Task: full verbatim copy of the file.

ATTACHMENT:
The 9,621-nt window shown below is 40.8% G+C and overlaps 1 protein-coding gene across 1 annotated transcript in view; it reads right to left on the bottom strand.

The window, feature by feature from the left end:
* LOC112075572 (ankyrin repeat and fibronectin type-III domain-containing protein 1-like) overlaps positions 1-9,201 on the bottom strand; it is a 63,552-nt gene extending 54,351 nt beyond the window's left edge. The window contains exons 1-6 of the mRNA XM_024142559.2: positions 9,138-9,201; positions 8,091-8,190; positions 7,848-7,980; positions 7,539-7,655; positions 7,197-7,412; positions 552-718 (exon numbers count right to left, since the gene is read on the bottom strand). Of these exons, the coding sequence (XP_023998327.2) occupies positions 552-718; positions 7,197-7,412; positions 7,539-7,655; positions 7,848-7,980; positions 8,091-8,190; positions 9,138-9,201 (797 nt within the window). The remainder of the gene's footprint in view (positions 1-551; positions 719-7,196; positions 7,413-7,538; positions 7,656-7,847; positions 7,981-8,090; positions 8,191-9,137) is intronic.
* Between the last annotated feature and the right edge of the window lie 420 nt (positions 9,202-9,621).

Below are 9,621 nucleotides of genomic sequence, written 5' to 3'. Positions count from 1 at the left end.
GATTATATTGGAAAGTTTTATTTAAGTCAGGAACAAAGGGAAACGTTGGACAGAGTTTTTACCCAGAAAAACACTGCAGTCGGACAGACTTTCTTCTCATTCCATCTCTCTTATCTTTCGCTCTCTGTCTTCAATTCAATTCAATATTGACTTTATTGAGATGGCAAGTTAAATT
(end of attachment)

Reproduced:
The 9,621-nt window shown below is 40.8% G+C and overlaps 1 protein-coding gene across 1 annotated transcript in view; it reads right to left on the bottom strand.

The window, feature by feature from the left end:
* LOC112075572 (ankyrin repeat and fibronectin type-III domain-containing protein 1-like) overlaps positions 1-9,201 on the bottom strand; it is a 63,552-nt gene extending 54,351 nt beyond the window's left edge. The window contains exons 1-6 of the mRNA XM_024142559.2: positions 9,138-9,201; positions 8,091-8,190; positions 7,848-7,980; positions 7,539-7,655; positions 7,197-7,412; positions 552-718 (exon numbers count right to left, since the gene is read on the bottom strand). Of these exons, the coding sequence (XP_023998327.2) occupies positions 552-718; positions 7,197-7,412; positions 7,539-7,655; positions 7,848-7,980; positions 8,091-8,190; positions 9,138-9,201 (797 nt within the window). The remainder of the gene's footprint in view (positions 1-551; positions 719-7,196; positions 7,413-7,538; positions 7,656-7,847; positions 7,981-8,090; positions 8,191-9,137) is intronic.
* Between the last annotated feature and the right edge of the window lie 420 nt (positions 9,202-9,621).

Below are 9,621 nucleotides of genomic sequence, written 5' to 3'. Positions count from 1 at the left end.
GATTATATTGGAAAGTTTTATTTAAGTCAGGAACAAAGGGAAACGTTGGACAGAGTTTTTACCCAGAAAAACACTGCAGTCGGACAGACTTTCTTCTCATTCCATCTCTCTTATCTTTCGCTCTCTGTCTTCAATTCAATTCAATATTGACTTTATTGAGATGGCAAGTTAAATT